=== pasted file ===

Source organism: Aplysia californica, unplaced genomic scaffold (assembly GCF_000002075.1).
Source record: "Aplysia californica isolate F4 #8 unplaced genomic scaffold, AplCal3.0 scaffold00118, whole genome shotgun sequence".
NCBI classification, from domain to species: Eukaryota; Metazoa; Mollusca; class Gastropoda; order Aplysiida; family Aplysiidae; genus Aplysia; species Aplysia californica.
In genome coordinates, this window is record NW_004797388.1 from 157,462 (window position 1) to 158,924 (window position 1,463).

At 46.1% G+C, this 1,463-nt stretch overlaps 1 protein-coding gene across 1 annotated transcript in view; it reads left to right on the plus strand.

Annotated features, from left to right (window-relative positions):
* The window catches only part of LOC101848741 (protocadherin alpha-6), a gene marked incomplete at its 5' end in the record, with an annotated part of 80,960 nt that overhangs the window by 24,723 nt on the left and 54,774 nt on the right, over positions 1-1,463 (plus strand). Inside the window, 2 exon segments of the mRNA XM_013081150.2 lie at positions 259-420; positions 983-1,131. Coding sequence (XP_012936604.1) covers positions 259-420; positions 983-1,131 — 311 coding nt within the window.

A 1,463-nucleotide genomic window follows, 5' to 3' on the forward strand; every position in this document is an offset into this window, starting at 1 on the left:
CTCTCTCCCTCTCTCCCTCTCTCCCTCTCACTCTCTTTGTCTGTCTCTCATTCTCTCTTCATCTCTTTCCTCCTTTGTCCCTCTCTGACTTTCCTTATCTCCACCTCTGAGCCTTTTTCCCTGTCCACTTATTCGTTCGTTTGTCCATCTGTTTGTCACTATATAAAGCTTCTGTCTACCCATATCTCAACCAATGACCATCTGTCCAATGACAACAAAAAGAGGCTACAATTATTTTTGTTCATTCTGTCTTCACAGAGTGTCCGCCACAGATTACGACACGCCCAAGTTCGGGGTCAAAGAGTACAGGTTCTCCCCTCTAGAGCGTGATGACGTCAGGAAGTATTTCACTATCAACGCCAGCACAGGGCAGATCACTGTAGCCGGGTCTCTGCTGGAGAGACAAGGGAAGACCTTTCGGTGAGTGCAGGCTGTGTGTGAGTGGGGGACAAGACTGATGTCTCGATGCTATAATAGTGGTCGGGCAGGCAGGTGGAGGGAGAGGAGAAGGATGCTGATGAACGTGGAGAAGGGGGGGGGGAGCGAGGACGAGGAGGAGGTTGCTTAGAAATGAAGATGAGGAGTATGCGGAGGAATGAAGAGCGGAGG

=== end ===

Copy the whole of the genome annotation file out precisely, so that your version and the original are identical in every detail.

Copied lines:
Source organism: Aplysia californica, unplaced genomic scaffold (assembly GCF_000002075.1).
Source record: "Aplysia californica isolate F4 #8 unplaced genomic scaffold, AplCal3.0 scaffold00118, whole genome shotgun sequence".
NCBI classification, from domain to species: Eukaryota; Metazoa; Mollusca; class Gastropoda; order Aplysiida; family Aplysiidae; genus Aplysia; species Aplysia californica.
In genome coordinates, this window is record NW_004797388.1 from 157,462 (window position 1) to 158,924 (window position 1,463).

At 46.1% G+C, this 1,463-nt stretch overlaps 1 protein-coding gene across 1 annotated transcript in view; it reads left to right on the plus strand.

Annotated features, from left to right (window-relative positions):
* The window catches only part of LOC101848741 (protocadherin alpha-6), a gene marked incomplete at its 5' end in the record, with an annotated part of 80,960 nt that overhangs the window by 24,723 nt on the left and 54,774 nt on the right, over positions 1-1,463 (plus strand). Inside the window, 2 exon segments of the mRNA XM_013081150.2 lie at positions 259-420; positions 983-1,131. Coding sequence (XP_012936604.1) covers positions 259-420; positions 983-1,131 — 311 coding nt within the window.

A 1,463-nucleotide genomic window follows, 5' to 3' on the forward strand; every position in this document is an offset into this window, starting at 1 on the left:
CTCTCTCCCTCTCTCCCTCTCTCCCTCTCACTCTCTTTGTCTGTCTCTCATTCTCTCTTCATCTCTTTCCTCCTTTGTCCCTCTCTGACTTTCCTTATCTCCACCTCTGAGCCTTTTTCCCTGTCCACTTATTCGTTCGTTTGTCCATCTGTTTGTCACTATATAAAGCTTCTGTCTACCCATATCTCAACCAATGACCATCTGTCCAATGACAACAAAAAGAGGCTACAATTATTTTTGTTCATTCTGTCTTCACAGAGTGTCCGCCACAGATTACGACACGCCCAAGTTCGGGGTCAAAGAGTACAGGTTCTCCCCTCTAGAGCGTGATGACGTCAGGAAGTATTTCACTATCAACGCCAGCACAGGGCAGATCACTGTAGCCGGGTCTCTGCTGGAGAGACAAGGGAAGACCTTTCGGTGAGTGCAGGCTGTGTGTGAGTGGGGGACAAGACTGATGTCTCGATGCTATAATAGTGGTCGGGCAGGCAGGTGGAGGGAGAGGAGAAGGATGCTGATGAACGTGGAGAAGGGGGGGGGGAGCGAGGACGAGGAGGAGGTTGCTTAGAAATGAAGATGAGGAGTATGCGGAGGAATGAAGAGCGGAGG